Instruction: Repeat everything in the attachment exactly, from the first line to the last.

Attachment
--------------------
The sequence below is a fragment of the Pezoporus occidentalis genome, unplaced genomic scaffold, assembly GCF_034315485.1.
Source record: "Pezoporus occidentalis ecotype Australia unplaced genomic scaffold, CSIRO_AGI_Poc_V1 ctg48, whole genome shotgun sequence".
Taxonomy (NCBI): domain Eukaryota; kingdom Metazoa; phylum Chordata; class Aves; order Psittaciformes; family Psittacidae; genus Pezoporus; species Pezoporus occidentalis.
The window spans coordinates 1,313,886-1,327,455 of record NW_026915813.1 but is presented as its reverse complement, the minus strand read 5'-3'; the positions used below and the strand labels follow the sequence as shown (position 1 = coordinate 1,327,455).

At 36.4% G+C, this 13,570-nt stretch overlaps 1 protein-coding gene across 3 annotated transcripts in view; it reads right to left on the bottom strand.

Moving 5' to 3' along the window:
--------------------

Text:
The sequence below is a fragment of the Pezoporus occidentalis genome, unplaced genomic scaffold, assembly GCF_034315485.1.
Source record: "Pezoporus occidentalis ecotype Australia unplaced genomic scaffold, CSIRO_AGI_Poc_V1 ctg48, whole genome shotgun sequence".
Taxonomy (NCBI): domain Eukaryota; kingdom Metazoa; phylum Chordata; class Aves; order Psittaciformes; family Psittacidae; genus Pezoporus; species Pezoporus occidentalis.
The window spans coordinates 1,313,886-1,327,455 of record NW_026915813.1 but is presented as its reverse complement, the minus strand read 5'-3'; the positions used below and the strand labels follow the sequence as shown (position 1 = coordinate 1,327,455).

At 36.4% G+C, this 13,570-nt stretch overlaps 1 protein-coding gene across 3 annotated transcripts in view; it reads right to left on the bottom strand.

Moving 5' to 3' along the window: